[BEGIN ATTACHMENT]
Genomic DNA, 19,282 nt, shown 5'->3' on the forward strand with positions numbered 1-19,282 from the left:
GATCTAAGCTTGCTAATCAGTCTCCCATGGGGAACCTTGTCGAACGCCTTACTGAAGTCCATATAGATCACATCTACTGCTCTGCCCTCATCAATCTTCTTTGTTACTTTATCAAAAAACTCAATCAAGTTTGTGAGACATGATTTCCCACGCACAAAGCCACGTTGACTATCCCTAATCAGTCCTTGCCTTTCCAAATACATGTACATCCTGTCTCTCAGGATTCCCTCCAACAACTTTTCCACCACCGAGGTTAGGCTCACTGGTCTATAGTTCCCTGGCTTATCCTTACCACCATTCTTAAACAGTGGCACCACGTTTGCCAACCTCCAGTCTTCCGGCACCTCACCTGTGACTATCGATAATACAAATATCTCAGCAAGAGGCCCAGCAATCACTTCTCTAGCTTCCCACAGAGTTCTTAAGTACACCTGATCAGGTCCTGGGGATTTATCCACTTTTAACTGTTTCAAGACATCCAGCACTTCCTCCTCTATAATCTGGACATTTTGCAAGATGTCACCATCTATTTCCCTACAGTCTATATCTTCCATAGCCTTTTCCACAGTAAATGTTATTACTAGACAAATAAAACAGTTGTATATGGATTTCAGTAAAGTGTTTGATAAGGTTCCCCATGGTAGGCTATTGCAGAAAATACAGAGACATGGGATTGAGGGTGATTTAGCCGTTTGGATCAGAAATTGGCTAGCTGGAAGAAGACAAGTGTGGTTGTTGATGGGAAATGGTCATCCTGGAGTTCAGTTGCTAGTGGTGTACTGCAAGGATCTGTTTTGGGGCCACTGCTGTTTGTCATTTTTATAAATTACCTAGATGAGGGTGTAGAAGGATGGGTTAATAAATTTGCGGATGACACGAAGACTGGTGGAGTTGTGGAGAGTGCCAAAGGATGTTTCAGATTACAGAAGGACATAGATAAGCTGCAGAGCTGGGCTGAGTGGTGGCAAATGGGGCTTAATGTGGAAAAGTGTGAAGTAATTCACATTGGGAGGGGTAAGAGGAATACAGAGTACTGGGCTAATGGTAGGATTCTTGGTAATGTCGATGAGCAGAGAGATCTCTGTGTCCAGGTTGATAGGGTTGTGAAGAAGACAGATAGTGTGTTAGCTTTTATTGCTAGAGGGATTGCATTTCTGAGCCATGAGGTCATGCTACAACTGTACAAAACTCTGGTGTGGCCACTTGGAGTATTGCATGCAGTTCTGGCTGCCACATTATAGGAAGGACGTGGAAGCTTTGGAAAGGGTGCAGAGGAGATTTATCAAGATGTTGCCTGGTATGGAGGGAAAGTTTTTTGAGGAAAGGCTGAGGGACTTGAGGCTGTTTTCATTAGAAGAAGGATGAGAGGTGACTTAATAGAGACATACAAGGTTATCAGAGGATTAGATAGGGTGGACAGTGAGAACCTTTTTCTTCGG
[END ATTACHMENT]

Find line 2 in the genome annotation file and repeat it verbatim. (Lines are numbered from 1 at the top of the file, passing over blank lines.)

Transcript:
GATCTAAGCTTGCTAATCAGTCTCCCATGGGGAACCTTGTCGAACGCCTTACTGAAGTCCATATAGATCACATCTACTGCTCTGCCCTCATCAATCTTCTTTGTTACTTTATCAAAAAACTCAATCAAGTTTGTGAGACATGATTTCCCACGCACAAAGCCACGTTGACTATCCCTAATCAGTCCTTGCCTTTCCAAATACATGTACATCCTGTCTCTCAGGATTCCCTCCAACAACTTTTCCACCACCGAGGTTAGGCTCACTGGTCTATAGTTCCCTGGCTTATCCTTACCACCATTCTTAAACAGTGGCACCACGTTTGCCAACCTCCAGTCTTCCGGCACCTCACCTGTGACTATCGATAATACAAATATCTCAGCAAGAGGCCCAGCAATCACTTCTCTAGCTTCCCACAGAGTTCTTAAGTACACCTGATCAGGTCCTGGGGATTTATCCACTTTTAACTGTTTCAAGACATCCAGCACTTCCTCCTCTATAATCTGGACATTTTGCAAGATGTCACCATCTATTTCCCTACAGTCTATATCTTCCATAGCCTTTTCCACAGTAAATGTTATTACTAGACAAATAAAACAGTTGTATATGGATTTCAGTAAAGTGTTTGATAAGGTTCCCCATGGTAGGCTATTGCAGAAAATACAGAGACATGGGATTGAGGGTGATTTAGCCGTTTGGATCAGAAATTGGCTAGCTGGAAGAAGACAAGTGTGGTTGTTGATGGGAAATGGTCATCCTGGAGTTCAGTTGCTAGTGGTGTACTGCAAGGATCTGTTTTGGGGCCACTGCTGTTTGTCATTTTTATAAATTACCTAGATGAGGGTGTAGAAGGATGGGTTAATAAATTTGCGGATGACACGAAGACTGGTGGAGTTGTGGAGAGTGCCAAAGGATGTTTCAGATTACAGAAGGACATAGATAAGCTGCAGAGCTGGGCTGAGTGGTGGCAAATGGGGCTTAATGTGGAAAAGTGTGAAGTAATTCACATTGGGAGGGGTAAGAGGAATACAGAGTACTGGGCTAATGGTAGGATTCTTGGTAATGTCGATGAGCAGAGAGATCTCTGTGTCCAGGTTGATAGGGTTGTGAAGAAGACAGATAGTGTGTTAGCTTTTATTGCTAGAGGGATTGCATTTCTGAGCCATGAGGTCATGCTACAACTGTACAAAACTCTGGTGTGGCCACTTGGAGTATTGCATGCAGTTCTGGCTGCCACATTATAGGAAGGACGTGGAAGCTTTGGAAAGGGTGCAGAGGAGATTTATCAAGATGTTGCCTGGTATGGAGGGAAAGTTTTTTGAGGAAAGGCTGAGGGACTTGAGGCTGTTTTCATTAGAAGAAGGATGAGAGGTGACTTAATAGAGACATACAAGGTTATCAGAGGATTAGATAGGGTGGACAGTGAGAACCTTTTTCTTCGG